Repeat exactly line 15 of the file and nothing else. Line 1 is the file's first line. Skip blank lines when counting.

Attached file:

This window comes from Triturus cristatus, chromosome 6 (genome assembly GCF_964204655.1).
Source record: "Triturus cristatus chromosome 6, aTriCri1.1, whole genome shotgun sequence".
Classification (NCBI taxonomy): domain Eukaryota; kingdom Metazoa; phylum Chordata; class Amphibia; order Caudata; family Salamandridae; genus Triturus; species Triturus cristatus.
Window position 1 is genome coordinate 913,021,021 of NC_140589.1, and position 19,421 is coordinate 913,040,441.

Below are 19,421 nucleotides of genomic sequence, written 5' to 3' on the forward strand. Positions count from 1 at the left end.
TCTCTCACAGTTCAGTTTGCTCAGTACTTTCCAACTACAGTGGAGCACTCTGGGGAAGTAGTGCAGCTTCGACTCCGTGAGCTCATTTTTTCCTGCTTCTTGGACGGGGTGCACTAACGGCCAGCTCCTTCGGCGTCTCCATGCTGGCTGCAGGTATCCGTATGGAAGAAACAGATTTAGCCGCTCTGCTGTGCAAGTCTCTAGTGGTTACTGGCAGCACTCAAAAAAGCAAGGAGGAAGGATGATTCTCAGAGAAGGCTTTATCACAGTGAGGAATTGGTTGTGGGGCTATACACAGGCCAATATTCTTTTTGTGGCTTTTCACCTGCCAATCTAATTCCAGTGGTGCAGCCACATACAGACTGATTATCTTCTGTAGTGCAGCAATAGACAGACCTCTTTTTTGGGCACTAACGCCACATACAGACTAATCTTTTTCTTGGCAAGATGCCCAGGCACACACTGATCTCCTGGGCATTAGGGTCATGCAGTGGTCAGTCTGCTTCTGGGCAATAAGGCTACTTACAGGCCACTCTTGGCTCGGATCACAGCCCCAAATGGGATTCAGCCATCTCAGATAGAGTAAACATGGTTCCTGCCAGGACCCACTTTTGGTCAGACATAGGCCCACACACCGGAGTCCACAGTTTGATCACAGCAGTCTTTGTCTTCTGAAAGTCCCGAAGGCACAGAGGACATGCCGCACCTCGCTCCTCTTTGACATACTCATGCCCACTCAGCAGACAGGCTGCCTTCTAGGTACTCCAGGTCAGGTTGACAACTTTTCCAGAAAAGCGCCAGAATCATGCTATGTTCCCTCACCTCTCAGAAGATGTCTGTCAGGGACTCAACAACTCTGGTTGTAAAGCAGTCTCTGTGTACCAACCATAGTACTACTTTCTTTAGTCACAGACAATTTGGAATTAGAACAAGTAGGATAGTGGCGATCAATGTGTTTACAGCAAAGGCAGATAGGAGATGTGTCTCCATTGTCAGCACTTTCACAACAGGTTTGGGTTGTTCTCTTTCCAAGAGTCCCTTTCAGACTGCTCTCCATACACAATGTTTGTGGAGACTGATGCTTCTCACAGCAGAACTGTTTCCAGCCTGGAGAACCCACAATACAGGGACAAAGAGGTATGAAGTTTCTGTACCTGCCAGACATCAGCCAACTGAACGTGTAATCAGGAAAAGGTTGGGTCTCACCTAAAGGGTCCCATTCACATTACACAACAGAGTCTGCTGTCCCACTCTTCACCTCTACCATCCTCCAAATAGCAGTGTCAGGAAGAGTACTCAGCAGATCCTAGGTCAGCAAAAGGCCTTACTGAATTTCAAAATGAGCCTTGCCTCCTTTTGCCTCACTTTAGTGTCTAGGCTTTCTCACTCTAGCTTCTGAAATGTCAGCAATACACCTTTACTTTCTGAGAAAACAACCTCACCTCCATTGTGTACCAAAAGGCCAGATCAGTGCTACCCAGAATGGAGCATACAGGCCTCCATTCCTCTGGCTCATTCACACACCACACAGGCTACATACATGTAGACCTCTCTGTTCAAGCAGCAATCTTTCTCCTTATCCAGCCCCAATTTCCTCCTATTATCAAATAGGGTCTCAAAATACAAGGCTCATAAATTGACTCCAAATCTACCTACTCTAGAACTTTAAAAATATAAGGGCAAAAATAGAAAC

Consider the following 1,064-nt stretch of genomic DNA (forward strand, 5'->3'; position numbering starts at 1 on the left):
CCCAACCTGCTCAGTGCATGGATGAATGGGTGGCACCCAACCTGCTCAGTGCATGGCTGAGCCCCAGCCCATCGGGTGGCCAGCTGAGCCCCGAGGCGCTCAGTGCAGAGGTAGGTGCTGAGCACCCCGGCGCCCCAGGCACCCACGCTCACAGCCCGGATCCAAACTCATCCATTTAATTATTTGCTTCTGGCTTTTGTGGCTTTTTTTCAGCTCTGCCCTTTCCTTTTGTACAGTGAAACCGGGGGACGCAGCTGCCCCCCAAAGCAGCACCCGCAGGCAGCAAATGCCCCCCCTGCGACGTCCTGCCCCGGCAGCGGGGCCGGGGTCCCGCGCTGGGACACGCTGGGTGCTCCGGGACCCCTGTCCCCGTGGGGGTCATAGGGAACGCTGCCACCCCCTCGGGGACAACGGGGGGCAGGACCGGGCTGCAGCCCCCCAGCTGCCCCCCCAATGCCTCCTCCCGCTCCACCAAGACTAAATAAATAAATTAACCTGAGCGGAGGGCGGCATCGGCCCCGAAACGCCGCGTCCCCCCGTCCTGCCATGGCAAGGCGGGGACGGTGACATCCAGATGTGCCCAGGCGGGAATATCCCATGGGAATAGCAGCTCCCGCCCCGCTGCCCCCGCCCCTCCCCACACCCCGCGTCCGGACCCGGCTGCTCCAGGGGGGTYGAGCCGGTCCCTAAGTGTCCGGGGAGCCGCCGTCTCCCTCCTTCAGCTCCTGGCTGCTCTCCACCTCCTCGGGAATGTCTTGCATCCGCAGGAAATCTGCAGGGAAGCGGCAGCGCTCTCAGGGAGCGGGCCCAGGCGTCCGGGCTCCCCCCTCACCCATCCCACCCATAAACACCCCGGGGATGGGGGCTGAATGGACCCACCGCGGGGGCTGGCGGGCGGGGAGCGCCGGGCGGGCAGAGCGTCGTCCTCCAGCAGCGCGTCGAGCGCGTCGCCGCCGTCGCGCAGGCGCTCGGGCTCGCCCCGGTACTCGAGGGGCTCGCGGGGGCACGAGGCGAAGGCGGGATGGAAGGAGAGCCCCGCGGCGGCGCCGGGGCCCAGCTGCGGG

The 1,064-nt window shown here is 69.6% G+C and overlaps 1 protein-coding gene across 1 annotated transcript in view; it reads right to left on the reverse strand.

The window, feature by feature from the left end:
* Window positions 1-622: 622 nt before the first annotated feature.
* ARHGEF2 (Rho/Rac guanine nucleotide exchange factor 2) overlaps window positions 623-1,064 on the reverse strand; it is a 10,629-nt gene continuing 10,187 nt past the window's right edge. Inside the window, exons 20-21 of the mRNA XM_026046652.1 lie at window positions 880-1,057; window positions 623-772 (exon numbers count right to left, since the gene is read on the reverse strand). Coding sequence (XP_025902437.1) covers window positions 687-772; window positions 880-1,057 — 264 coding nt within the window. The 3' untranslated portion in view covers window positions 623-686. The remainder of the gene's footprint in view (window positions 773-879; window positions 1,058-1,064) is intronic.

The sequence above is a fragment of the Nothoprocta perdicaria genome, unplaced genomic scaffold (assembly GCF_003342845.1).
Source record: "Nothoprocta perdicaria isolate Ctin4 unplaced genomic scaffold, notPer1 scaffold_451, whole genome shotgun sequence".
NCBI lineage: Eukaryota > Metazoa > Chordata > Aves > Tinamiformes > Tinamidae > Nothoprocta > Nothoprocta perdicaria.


NCBI lineage: Eukaryota > Metazoa > Chordata > Aves > Tinamiformes > Tinamidae > Nothoprocta > Nothoprocta perdicaria.